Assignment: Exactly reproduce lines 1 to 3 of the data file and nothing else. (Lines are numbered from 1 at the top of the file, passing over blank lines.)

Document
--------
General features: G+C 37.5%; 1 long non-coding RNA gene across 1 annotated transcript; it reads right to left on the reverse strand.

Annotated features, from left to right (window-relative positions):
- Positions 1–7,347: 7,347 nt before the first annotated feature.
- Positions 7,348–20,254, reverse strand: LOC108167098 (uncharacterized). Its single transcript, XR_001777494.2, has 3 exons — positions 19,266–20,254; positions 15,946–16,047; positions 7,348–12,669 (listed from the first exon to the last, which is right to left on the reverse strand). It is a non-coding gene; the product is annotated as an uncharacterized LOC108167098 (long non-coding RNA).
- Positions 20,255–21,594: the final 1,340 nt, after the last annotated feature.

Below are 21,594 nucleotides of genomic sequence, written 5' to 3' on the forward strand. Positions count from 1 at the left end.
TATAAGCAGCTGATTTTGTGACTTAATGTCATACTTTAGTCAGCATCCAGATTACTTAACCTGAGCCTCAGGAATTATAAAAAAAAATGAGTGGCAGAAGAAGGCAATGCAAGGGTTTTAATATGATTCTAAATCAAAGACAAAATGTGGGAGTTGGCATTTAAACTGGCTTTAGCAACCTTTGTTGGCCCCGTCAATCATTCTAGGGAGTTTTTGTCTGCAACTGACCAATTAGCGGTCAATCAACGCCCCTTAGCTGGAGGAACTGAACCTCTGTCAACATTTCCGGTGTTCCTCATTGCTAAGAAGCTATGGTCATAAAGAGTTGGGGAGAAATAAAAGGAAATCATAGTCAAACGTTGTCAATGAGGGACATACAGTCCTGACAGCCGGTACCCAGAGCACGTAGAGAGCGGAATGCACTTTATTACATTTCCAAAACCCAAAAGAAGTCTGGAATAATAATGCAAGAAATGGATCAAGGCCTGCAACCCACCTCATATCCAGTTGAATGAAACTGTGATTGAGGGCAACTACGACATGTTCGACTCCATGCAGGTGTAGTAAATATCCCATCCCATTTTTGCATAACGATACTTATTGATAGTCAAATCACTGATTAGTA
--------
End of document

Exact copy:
General features: G+C 37.5%; 1 long non-coding RNA gene across 1 annotated transcript; it reads right to left on the reverse strand.

Annotated features, from left to right (window-relative positions):
- Positions 1–7,347: 7,347 nt before the first annotated feature.